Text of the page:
Dear Dr. Meg,
My daughter is 13 years old but does not show any emotion. She will not acknowledge when she does something wrong. How can I help her?
Dear Distressed Parent,
When you say that your daughter does not show emotion, I am assuming that she is more than simply withdrawn from you. Most teen girls go through a period where they are uncomfortable with themselves, feeling that everyone sees the tiniest pimple on their face. Thus, they withdraw from affection and act quite snarly. These behaviors stem from low self-confidence and in time, most girls get over it. During this stage, teen girls know when they are doing something wrong, but they are too embarrassed to admit it. In time, they outgrow this.
If your daughter however, appears to show little affection, animation, enthusiasm or sorrow, then she has pushed her feelings deep inside of her for some reason. She may feel that it is not “safe” for her to express joy, anger or sadness and she may be suffering from depression. If this is the case, it is helpful for you to do some detective work. Ask yourself, how do I react when my daughter is mad, sad or upset about something? Do you allow her to show her feelings or does she feel dismissed or afraid if she expresses her feelings? Many children won’t show their feelings to their parents because they feel stupid or insignificant. So, it is important for every parent to show their kids that they can express their feelings but they must always do so in a respectful way. If you believe that your daughter may be depressed, take her to your doctor soon.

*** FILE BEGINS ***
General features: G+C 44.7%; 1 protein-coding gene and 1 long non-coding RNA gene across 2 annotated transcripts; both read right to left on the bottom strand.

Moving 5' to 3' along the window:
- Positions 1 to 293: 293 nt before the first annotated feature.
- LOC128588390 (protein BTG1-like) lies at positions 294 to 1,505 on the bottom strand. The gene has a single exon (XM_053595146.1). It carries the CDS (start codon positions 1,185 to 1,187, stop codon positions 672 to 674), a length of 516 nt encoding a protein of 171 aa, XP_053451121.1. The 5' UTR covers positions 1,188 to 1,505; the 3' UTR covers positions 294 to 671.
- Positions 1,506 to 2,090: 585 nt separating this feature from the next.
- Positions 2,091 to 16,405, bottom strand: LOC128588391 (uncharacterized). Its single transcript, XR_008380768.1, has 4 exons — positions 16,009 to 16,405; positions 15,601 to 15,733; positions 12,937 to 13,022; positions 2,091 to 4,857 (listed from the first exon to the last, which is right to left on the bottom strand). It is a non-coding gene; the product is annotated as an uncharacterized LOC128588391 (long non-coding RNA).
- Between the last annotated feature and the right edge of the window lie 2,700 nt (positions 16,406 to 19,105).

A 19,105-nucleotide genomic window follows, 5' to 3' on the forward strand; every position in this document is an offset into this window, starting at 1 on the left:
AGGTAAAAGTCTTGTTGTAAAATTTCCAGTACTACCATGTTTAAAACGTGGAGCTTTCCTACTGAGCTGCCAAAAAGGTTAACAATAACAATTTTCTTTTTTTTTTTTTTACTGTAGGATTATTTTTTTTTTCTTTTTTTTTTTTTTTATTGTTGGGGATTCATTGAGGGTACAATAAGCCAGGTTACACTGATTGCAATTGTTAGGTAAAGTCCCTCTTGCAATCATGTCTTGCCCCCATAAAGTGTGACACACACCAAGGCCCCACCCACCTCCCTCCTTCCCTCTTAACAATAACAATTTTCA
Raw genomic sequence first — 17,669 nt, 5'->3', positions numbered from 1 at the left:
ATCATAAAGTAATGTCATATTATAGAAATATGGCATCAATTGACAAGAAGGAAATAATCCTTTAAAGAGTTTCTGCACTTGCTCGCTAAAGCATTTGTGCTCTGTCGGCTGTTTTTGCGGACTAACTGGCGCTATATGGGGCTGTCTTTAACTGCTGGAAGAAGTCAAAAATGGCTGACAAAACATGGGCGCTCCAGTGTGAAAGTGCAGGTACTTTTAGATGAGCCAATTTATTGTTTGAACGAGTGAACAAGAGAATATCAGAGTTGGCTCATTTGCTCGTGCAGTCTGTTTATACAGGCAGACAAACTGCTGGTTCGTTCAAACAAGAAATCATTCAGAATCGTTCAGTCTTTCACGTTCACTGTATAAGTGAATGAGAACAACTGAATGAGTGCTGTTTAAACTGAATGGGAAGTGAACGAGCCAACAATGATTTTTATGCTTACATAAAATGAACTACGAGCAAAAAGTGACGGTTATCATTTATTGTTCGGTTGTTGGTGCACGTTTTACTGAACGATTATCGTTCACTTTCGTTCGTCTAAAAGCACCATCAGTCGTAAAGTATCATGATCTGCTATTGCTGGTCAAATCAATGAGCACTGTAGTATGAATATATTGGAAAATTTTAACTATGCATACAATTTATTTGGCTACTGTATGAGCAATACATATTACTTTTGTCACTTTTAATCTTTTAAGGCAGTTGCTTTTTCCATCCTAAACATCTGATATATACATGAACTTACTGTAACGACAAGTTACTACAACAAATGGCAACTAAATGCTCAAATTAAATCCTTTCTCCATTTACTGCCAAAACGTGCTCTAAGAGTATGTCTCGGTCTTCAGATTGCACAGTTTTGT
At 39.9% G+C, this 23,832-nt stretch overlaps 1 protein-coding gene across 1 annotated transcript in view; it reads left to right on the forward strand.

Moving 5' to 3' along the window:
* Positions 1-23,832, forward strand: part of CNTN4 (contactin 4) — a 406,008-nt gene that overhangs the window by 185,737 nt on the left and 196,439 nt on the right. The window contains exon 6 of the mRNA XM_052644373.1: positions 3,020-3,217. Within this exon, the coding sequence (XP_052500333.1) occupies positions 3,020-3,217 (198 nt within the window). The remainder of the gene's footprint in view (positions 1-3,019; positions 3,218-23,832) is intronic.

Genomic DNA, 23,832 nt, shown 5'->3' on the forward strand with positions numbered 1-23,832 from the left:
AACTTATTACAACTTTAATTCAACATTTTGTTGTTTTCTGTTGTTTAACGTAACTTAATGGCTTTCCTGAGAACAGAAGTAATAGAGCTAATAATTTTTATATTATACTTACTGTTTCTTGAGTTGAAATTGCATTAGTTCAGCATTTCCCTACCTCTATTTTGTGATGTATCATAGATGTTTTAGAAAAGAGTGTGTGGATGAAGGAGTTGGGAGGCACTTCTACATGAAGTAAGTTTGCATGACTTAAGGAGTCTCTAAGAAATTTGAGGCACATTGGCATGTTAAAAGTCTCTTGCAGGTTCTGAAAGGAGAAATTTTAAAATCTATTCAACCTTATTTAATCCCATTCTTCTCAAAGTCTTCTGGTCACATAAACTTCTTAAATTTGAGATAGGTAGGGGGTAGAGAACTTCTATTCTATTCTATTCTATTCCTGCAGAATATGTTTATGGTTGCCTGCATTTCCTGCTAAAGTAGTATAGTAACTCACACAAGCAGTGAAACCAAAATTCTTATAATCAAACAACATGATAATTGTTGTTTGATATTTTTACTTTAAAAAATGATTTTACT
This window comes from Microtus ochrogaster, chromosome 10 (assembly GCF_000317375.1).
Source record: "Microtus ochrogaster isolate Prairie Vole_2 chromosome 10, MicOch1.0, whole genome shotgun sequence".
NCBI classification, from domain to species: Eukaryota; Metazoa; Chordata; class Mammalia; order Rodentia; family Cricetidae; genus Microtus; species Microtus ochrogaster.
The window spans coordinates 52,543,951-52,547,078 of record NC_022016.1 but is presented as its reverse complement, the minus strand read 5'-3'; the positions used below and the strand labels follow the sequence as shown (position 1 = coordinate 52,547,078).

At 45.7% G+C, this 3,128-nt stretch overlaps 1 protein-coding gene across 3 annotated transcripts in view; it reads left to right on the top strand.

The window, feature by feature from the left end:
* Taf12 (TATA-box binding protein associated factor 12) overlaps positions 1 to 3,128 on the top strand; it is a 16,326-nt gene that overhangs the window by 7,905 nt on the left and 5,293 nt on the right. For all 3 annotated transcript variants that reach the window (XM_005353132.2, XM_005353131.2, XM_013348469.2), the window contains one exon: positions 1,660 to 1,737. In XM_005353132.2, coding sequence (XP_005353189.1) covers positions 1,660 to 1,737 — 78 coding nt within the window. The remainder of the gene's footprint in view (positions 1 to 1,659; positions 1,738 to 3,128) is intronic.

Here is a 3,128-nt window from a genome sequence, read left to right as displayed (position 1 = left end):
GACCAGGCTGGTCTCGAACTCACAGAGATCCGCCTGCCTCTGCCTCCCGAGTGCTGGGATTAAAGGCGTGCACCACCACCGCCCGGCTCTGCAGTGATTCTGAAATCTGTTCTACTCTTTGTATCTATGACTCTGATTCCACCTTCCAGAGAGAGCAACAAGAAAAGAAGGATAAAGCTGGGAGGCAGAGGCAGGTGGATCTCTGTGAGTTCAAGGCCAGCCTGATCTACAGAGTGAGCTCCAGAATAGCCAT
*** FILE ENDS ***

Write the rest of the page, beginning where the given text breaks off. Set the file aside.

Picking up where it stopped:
I tell kids that when they shove their feelings inward, that over time those feelings form an emotional “abscess” if you will, that needs to be punctured. This can happen if a good counselor asks them the right questions in an effort to draw those deep feelings out of them. Many 13-year-old girls do not want to admit that they are wrong, so they will hide their guilt or remorse. The best thing that you as a parent can do is continue to firmly and clearly outline what is acceptable behavior for your daughter and then tell her that when she steps out of line, there will be clear consequences, regardless of how she is feeling. Do not be mean or condemning but simply tell her what the boundaries of good and bad behavior are and she will eventually learn to admit when she is wrong. To admit wrongdoing, takes maturity.
It is extremely rare to have a 13-year-old who feels no emotion. This can happen if a child has suffered extreme trauma during the early childhood years, like some children in bad orphanages do. In this case, children learn to feel comfortable with only a few feelings, with anger being one of them. These children have a very hard time feeling sorrow or regret because they never were able to form healthy attachments as young children. If this describes your daughter, then the best thing that you can do for her is to get her help from a good adolescent psychiatrist.